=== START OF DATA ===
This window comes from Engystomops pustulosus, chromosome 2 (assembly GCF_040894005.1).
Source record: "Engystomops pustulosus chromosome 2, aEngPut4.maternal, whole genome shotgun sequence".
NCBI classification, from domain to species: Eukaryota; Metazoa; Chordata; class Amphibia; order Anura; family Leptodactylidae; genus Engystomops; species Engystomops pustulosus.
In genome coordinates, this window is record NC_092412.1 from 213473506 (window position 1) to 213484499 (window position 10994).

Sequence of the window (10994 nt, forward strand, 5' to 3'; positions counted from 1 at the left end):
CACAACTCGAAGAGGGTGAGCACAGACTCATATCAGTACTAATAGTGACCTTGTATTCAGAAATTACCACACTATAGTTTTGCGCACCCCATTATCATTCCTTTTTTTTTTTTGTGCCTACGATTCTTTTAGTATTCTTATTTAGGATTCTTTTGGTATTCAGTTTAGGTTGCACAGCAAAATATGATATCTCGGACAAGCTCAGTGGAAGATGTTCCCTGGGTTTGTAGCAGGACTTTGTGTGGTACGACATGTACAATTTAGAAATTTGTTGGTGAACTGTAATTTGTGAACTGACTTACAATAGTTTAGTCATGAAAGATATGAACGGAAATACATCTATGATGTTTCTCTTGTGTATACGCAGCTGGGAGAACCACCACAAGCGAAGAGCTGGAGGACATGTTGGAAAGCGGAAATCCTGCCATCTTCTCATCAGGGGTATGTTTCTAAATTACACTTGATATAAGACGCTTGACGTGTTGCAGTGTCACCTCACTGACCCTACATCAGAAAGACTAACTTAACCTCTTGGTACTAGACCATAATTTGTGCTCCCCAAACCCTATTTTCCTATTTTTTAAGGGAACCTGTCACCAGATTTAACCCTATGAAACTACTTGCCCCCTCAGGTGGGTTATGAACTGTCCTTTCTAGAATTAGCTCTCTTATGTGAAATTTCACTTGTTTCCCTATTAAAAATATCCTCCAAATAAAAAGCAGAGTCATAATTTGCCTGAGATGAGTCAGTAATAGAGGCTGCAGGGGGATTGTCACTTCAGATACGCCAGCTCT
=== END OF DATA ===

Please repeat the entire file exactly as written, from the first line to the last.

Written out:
This window comes from Engystomops pustulosus, chromosome 2 (assembly GCF_040894005.1).
Source record: "Engystomops pustulosus chromosome 2, aEngPut4.maternal, whole genome shotgun sequence".
NCBI classification, from domain to species: Eukaryota; Metazoa; Chordata; class Amphibia; order Anura; family Leptodactylidae; genus Engystomops; species Engystomops pustulosus.
In genome coordinates, this window is record NC_092412.1 from 213473506 (window position 1) to 213484499 (window position 10994).

Sequence of the window (10994 nt, forward strand, 5' to 3'; positions counted from 1 at the left end):
CACAACTCGAAGAGGGTGAGCACAGACTCATATCAGTACTAATAGTGACCTTGTATTCAGAAATTACCACACTATAGTTTTGCGCACCCCATTATCATTCCTTTTTTTTTTTTGTGCCTACGATTCTTTTAGTATTCTTATTTAGGATTCTTTTGGTATTCAGTTTAGGTTGCACAGCAAAATATGATATCTCGGACAAGCTCAGTGGAAGATGTTCCCTGGGTTTGTAGCAGGACTTTGTGTGGTACGACATGTACAATTTAGAAATTTGTTGGTGAACTGTAATTTGTGAACTGACTTACAATAGTTTAGTCATGAAAGATATGAACGGAAATACATCTATGATGTTTCTCTTGTGTATACGCAGCTGGGAGAACCACCACAAGCGAAGAGCTGGAGGACATGTTGGAAAGCGGAAATCCTGCCATCTTCTCATCAGGGGTATGTTTCTAAATTACACTTGATATAAGACGCTTGACGTGTTGCAGTGTCACCTCACTGACCCTACATCAGAAAGACTAACTTAACCTCTTGGTACTAGACCATAATTTGTGCTCCCCAAACCCTATTTTCCTATTTTTTAAGGGAACCTGTCACCAGATTTAACCCTATGAAACTACTTGCCCCCTCAGGTGGGTTATGAACTGTCCTTTCTAGAATTAGCTCTCTTATGTGAAATTTCACTTGTTTCCCTATTAAAAATATCCTCCAAATAAAAAGCAGAGTCATAATTTGCCTGAGATGAGTCAGTAATAGAGGCTGCAGGGGGATTGTCACTTCAGATACGCCAGCTCT